The Institute of Religion and Democracy president Mark Tooley, a longtime “opponent” of Sojourners’ Christian mission and also a faithful brother in Christ, has taken issue with my article Why Bill McKibben is the New Noah.
IRD is a conservative religious thinktank noted for its critique of progressive religious groups as well as for advocating a strong defense of Christian freedom and traditionalist view of scripture as well as a conservative political perspective. Mark has worked at IRD for many years. He’s also a proud Methodist – as is Bill McKibben.
McKibben’s plan is for all enlightened investors to divest from oil, gas and coal companies, to levy special taxes on energy firms, and to demonstrate against the Keystone Pipeline and development of tar sands oil. Berger admits these acts may not “completely reverse climate change.” But “we’ve got to listen to Noah this time.” After all, remember last time.
It’s nice that Rolling Stone readers were momentarily excited. But getting arrested at anti-pipeline demonstrations will not affect global temperatures. If prophets of climate apocalypse are anywhere near accurate, the global industrial economy would have to grind to a virtual halt before there’s any appreciable impact.
McKibben’s counsel may help stifle economic growth, keep poor people poor, and help corrupt overseas tyrants retain their energy monopoly. It will not affect climate. But it will help yuppy environmentalists feel virtuous at minimal cost to themselves. Didn’t the real Noah demand more?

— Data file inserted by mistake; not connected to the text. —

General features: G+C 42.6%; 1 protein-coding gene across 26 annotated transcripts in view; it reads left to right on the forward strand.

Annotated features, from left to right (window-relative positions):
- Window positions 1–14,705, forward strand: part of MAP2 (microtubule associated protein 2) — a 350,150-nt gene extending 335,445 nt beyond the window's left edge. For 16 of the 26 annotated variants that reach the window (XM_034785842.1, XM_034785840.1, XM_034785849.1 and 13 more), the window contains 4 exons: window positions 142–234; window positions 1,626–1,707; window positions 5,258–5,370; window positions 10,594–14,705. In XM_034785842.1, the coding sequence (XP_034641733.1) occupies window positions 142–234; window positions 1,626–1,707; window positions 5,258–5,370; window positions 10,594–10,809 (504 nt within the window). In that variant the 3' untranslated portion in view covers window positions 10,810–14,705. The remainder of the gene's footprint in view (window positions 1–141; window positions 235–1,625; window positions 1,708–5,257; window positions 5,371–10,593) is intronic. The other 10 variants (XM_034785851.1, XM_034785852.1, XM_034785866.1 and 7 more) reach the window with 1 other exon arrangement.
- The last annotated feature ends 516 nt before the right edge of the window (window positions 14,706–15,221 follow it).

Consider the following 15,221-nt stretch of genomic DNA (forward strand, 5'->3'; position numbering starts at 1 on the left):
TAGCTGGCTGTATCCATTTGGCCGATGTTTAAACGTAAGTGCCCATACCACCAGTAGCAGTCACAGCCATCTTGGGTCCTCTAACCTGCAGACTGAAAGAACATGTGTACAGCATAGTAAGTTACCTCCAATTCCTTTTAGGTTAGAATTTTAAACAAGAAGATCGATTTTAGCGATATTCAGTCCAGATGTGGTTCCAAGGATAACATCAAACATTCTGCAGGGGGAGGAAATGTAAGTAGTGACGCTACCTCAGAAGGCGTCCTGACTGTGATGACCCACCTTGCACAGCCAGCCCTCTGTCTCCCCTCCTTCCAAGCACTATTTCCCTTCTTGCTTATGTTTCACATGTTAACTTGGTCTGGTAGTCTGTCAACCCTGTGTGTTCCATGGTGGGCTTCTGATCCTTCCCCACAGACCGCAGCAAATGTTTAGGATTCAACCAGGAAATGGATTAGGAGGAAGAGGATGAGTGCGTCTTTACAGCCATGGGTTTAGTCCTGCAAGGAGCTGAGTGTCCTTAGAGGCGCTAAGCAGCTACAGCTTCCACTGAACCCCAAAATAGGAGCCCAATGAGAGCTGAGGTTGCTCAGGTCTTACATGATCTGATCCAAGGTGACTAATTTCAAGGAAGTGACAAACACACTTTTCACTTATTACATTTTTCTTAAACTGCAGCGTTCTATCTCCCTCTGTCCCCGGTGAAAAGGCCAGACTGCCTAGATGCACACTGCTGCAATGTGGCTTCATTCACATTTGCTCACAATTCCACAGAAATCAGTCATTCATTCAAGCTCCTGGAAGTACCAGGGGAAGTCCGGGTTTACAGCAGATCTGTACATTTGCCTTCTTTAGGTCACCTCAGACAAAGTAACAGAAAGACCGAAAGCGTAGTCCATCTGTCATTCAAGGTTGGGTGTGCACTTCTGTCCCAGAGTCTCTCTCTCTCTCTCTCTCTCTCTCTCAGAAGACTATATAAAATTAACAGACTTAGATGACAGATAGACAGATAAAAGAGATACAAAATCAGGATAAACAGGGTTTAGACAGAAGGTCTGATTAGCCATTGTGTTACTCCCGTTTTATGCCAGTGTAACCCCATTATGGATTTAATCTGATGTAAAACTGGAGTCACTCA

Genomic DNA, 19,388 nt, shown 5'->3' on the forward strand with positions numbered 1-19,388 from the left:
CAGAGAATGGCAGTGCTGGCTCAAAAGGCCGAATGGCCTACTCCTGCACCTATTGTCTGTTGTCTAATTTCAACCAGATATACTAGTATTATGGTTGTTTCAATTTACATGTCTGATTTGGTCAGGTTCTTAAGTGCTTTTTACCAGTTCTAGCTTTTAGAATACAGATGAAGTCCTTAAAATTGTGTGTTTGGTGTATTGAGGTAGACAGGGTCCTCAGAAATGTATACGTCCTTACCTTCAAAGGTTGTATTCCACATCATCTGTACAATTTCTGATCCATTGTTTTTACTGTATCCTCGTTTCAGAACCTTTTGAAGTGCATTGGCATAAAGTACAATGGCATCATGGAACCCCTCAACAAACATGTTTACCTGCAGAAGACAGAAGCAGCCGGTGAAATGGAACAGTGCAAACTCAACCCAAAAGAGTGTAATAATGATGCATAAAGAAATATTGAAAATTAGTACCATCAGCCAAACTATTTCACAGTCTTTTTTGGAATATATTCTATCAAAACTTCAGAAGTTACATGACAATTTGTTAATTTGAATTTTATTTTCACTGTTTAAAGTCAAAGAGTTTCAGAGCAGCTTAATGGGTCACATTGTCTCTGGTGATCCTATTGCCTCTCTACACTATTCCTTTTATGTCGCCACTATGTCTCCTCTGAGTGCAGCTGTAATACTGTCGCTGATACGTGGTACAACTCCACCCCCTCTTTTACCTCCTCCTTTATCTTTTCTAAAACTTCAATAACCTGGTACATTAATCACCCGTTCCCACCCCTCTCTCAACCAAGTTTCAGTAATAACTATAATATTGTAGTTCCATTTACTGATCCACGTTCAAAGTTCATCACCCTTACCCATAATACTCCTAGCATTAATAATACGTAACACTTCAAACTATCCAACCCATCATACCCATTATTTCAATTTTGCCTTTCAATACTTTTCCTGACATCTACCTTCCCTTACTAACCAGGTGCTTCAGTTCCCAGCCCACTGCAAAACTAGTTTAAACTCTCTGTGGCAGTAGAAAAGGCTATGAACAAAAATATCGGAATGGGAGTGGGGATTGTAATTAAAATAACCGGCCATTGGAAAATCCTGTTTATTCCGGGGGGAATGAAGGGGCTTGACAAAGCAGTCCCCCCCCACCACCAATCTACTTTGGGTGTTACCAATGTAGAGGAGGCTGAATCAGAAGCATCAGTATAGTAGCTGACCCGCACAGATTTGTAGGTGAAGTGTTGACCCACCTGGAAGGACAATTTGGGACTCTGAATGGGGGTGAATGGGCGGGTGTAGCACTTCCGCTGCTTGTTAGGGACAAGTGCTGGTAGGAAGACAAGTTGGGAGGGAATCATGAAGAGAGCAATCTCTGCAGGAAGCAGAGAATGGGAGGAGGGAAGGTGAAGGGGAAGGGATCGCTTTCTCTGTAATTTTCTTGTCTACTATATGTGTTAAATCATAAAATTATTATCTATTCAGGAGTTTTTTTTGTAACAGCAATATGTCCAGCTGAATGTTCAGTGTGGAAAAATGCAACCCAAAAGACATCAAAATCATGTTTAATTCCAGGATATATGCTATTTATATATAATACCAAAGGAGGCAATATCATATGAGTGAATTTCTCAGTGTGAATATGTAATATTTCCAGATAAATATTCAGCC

For Mark, I’d have to say this is as close to a plea for help as I’ve ever heard from him. I agree with him completely that a blip in Twitter after Bill McKibben’s Rolling Stone article does not reverse climate change, nor does risking arrest in front of the White House. But I firmly believe that “acting in hope” and choosing to act “for life,” rather than withdraw in cynicism, will be honored by the Holy Spirit and is a faithful expression of the gospel of Jesus Christ.
As for Mark targeting the emotional life of “yuppy environmentalists” … well, I also agree. People don’t like to sacrifice – especially when they don’t see others around them doing it. And for the U.S. to seriously reduce our dependency on finite energy resources, we need to all sacrifice–starting at the top of the economic pyramid–rather than just making the poorest and the weakest sacrifice.
Besides, if there is one thing that Bill McKibben has made clear, it’s that we can’t get ourselves out of this climate mess by buying a Prius or or recycling. There has to be an international sea change in how we do business or there will be … well, an international sea change.
Mark speculates that the strategy McKibben and others around the world are putting forward to reverse climate change may “stifle economic growth, keep poor people poor, and help corrupt overseas tyrants retain their energy monopoly.” Gee. I sure hope not. But since the current system is doing these things anyway, I’m not sure what we have to lose.
And I’m very clear what we stand to gain: A planet where God’s word can take root in fertile soil and where the rains come in due season; a planet where “they will neither harm nor destroy on all my holy mountain, for the earth will be full of the knowledge of the LORD as the waters cover the sea” (Isaiah 11:9). Thanks, Mark, and peace.